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Bold Predictions, Part 2: Ground Game

Dec 16, 2005, 12:49 PM EDT

Comments Off on Bold Predictions, Part 2: Ground Game

The two teams have had very similar seasons. Of the 12 games they each have played so far, not counting the one against each other, nine have been against common opponents. The comparative results are muddled. The Redskins got bombed by the Giants, the Cowboys split with them, Washington beat Philly, Dallas swept the Eagles (second Redskins meetings with those two, of course, are pending). They both lost to the woeful Raiders and beat the woeful Cardinals and Niners. Denver won in Dallas and at home against Washington while Kansas City lost on the road to the Cowboys and beat the Redskins at Arrowhead. Washington edged the NFC’s top team, the Seahawks, at FedEx while Dallas lost a heartbreaker to them in Seattle.

On top of that, both teams have been living on the edge all year long. All but three of the Redskins’ games have been in doubt in the last two minutes of the game and the same can be said of all but three of the Cowboys’ contests this year.

Is there any reason to believe that Sunday’s game will be any different than 75% of the games that each team has played this year?

No. This one will be a tense, hard-hitting affair that will go down to the wire.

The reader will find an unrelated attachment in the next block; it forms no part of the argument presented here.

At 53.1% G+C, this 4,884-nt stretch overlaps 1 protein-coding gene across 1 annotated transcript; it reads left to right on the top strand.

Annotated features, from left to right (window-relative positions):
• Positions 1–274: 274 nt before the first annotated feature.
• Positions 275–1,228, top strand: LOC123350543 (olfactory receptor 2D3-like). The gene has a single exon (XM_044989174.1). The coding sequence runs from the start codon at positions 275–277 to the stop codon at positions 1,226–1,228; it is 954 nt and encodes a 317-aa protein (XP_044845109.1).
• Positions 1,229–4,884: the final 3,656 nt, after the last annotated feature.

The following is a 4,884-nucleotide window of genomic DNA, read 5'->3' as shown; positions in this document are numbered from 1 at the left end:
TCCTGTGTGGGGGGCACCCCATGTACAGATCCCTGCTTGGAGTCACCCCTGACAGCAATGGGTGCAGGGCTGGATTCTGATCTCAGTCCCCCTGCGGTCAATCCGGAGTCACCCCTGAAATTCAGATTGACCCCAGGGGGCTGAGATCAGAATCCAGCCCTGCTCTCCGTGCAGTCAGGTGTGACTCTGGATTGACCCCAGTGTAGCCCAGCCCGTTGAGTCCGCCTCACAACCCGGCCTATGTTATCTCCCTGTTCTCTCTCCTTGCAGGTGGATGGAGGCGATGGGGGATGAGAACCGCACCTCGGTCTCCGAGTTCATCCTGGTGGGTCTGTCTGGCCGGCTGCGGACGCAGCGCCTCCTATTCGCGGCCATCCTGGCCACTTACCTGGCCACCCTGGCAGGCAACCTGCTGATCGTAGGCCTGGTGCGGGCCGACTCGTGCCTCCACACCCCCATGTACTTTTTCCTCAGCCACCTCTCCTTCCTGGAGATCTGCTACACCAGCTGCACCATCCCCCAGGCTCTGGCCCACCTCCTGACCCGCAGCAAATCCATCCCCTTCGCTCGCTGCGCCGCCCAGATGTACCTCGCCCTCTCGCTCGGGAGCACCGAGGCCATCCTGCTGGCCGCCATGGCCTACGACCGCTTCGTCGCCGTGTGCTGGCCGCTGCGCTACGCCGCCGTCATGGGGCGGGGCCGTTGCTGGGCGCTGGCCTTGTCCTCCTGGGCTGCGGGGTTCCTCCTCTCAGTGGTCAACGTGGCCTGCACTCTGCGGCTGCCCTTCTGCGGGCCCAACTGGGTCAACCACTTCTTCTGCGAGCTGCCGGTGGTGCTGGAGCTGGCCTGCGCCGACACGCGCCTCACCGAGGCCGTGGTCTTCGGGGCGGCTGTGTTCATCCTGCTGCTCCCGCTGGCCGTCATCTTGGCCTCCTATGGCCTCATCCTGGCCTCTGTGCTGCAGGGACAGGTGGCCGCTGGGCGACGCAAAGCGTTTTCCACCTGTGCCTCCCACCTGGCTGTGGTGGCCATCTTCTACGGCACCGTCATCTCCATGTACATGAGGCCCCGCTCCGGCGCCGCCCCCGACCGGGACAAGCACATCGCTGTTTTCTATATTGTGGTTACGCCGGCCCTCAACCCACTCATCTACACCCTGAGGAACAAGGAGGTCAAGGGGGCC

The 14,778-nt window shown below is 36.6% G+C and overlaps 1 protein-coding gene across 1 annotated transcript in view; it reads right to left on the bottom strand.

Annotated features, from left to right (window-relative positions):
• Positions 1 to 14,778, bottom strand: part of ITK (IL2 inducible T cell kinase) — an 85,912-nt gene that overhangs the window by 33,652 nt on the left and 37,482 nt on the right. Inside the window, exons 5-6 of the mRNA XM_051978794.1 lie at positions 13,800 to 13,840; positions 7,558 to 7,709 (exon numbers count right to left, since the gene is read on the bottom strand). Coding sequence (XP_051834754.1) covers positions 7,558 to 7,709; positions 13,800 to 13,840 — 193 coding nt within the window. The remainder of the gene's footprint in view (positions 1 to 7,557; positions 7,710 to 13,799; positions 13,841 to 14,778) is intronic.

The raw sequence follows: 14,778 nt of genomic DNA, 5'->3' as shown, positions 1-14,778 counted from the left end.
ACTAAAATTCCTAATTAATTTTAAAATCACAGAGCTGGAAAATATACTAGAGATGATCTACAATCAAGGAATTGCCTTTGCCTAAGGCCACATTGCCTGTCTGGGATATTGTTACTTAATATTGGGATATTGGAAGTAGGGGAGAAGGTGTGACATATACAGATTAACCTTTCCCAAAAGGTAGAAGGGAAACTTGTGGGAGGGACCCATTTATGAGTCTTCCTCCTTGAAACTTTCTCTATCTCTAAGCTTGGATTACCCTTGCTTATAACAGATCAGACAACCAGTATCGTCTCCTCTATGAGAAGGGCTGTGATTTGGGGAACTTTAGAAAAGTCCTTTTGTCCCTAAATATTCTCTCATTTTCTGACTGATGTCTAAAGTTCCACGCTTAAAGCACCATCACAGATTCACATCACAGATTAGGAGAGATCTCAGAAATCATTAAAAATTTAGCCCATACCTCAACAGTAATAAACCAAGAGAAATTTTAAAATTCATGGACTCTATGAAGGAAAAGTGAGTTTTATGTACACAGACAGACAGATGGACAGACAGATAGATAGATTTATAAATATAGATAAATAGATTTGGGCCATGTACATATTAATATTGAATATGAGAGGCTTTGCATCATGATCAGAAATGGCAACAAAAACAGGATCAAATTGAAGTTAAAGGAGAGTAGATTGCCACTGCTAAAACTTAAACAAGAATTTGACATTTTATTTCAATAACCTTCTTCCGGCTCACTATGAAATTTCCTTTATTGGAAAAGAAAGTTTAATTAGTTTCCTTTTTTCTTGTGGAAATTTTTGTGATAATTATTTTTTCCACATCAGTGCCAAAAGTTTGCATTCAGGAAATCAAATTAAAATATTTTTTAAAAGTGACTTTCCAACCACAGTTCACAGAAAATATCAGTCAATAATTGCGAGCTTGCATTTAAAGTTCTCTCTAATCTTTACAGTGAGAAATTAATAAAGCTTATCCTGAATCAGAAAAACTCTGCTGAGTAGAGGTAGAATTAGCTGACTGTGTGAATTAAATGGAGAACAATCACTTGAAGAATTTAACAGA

When the two teams last met, it was expected that Gregg Williams would call blitzes on Drew Bledsoe at least three out of every four plays. Williams crossed them up, calling very few blitzes and keeping his backs and linebackers in coverage. It was bend but don’t break approach and it was effective as Dallas put up just the 13 points. Any defensive coordinator will take that any day. Look for Williams to blitz more, but not a lot more. He’ll see if Phillip Daniels can beat tackle Torrin Tucker, a rookie who has been filling in for the injured Flozell Adams. If Daniels can generate some pass pressure, as he has been able to the past few games, look for flooded zones and two-deep coverage. If he can’t, Williams will bring some more heat, but will do so judiciously.

One way or another, the Dallas passing game will be limited. The Cowboys will find the going tough on the ground as well. Since the beginning of November only the Tomlinson-led Chargers have been able to muster more than 62 yards rushing in a game. Julius Jones is having a king-sized sophomore slump, failing to get 100 yards in a single game all year. He won’t on Sunday either. Rookie Marion Barber can sting you here and there and is a nice complimentary back, but he has nobody to compliment.

Gibbs will play this one close to the vest. Those who gnash their teeth at the “Clinton left, Clinton right, pass, punt, fight, fight, fight!” style of offense had better wear a mouth guard to prevent wear and tear on their dental assets. The lovely Redskins cheerleaders had better be on alert; plenty of Mark Brunell passes will be fired in their direction as the quarterback stays away from killer interceptions. You can get away with three picks against the Cardinals; you can’t against the Cowboys.

The key will be Portis and his offensive line. We haven’t heard any tell of Portis, in Riggo-like fashion, go to Gibbs and tell him “Give me the ball,” but the result has been the same. His top three games of the season in terms of carries have been in the past three weeks. The ground game was cranked up not only to beat the Rams and Cardinals, but also in anticipation of this coming game.